Visiting Osaka, Japan - Tourist Travel Guide & Things To Do

It took me a few days to find my footing in Osaka, but after I started to get a sense of the culture and the rhythm of the city, I was admittedly sad to leave. If there's something you're into, you can likely find it here.

Visiting Osaka, Japan - Tourist Travel Guide & Things To Do
© Nicklaus Walter

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For as long as I can remember, I've always had a fascination with Japan. Perhaps it all started as a young boy when my mom would take me to a Japanese restaurant in my hometown of Edmonton, Alberta called Mikado. I was intrigued by the unique food that was served, the utensils they used, the clothing the servers wore, and the option for sitting seiza (to sit on the floor while eating). Later, my appreciation for Japanese culture grew not only from their cuisine, but also to other significant exports such as anime, cameras, video games, vehicles, and well regarded brands that have mastered minimalist design such as Uniqlo and Muji. Anytime one of my friends would visit Japan, without fail they'd come back raving about how great the experience was. All of these things made it a top bucket list contender for me, but as life often does, unexpected opportunities to visit other places took priority and I just never got around to fulfilling this particular dream.

I've been fortunate to visit a few countries in Asia in my adult life including China, Thailand, South Korea, and Indonesia. All of these places are incredibly different from one another, and I can highly recommend each one for different reasons. These destinations are indeed wonderful, and kept me occupied enough that perhaps I had forgotten the unique appeal of Japanese culture that had been so prevalent in my formative years. I firmly believe that there's a time for everything, and thankfully I recently had the chance to finally experience Japan for a week with my wife for a much needed vacation. Our first stop was to spend a few days in Osaka to get a feel for what modern Japanese life is like in a bustling city. I didn't know what to expect to be honest, but I was excited to find out for myself.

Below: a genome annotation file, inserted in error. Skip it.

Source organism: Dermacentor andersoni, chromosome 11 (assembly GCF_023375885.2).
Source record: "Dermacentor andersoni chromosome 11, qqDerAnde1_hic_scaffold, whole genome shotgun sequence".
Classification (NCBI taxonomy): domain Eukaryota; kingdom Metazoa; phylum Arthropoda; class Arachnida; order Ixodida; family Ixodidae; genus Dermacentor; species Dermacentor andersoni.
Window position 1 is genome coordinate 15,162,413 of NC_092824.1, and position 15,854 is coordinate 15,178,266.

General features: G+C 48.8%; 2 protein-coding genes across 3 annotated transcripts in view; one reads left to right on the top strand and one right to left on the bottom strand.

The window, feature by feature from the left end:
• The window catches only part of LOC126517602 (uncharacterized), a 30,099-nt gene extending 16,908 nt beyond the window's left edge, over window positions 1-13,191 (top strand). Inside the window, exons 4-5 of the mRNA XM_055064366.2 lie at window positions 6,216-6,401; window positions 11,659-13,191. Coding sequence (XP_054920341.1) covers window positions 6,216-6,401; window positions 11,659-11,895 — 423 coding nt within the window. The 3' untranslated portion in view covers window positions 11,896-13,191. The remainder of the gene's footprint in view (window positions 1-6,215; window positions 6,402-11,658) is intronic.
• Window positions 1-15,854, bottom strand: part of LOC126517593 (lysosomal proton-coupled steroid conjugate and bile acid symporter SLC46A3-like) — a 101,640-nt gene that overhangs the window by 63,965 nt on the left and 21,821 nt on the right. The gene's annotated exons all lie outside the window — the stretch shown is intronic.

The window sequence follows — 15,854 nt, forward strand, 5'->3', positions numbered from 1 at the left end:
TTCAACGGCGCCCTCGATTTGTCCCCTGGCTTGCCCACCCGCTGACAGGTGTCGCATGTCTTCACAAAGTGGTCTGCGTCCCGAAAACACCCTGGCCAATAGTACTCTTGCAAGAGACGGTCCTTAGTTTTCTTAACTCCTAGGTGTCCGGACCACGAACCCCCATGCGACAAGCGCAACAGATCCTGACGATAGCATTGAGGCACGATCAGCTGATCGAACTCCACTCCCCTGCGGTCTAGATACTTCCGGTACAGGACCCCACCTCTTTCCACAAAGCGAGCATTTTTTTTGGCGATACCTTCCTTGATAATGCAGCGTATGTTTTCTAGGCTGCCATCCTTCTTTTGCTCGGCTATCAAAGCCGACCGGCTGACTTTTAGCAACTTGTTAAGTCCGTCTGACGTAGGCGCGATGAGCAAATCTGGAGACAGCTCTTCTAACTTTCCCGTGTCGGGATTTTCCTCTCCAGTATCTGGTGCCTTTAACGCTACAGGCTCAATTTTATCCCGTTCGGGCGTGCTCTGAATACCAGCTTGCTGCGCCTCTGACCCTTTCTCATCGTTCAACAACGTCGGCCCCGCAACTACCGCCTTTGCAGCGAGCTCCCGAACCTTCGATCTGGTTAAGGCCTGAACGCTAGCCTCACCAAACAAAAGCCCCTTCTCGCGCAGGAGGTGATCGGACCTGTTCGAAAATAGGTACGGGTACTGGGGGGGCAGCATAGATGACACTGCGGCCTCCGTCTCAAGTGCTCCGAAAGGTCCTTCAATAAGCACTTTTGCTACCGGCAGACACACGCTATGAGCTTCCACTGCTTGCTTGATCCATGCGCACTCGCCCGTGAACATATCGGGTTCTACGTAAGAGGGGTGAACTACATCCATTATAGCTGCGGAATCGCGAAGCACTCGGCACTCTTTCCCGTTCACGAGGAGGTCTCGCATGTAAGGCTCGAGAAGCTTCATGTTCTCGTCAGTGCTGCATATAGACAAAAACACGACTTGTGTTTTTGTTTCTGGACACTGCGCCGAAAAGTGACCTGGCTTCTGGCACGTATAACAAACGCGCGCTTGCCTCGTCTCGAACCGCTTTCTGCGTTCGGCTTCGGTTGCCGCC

© Nicklaus Walter

My first impression of Osaka was overwhelmingly positive to say the least. It is the third most populated city in Japan, but unless you're in a famous tourist spot it doesn't feel that way in most neighbourhoods. That is to say, it doesn't have a sense of congestion the way that other large cities in Asia sometimes do. The streets are immaculately clean, and it isn't an exaggeration to say that I couldn't find a trace of garbage anywhere. This is a testament to the thoughtfulness of the local Japanese people, who were also exceedingly polite in every interaction that I experienced or witnessed firsthand. I didn't see an abundance of natural green space in my exploration of the city, but the air was always clean and Osaka Castle Park is full of lush trees and gardens. For those looking for a beautiful forest trail, there's also Minoo Park which is just north of Osaka.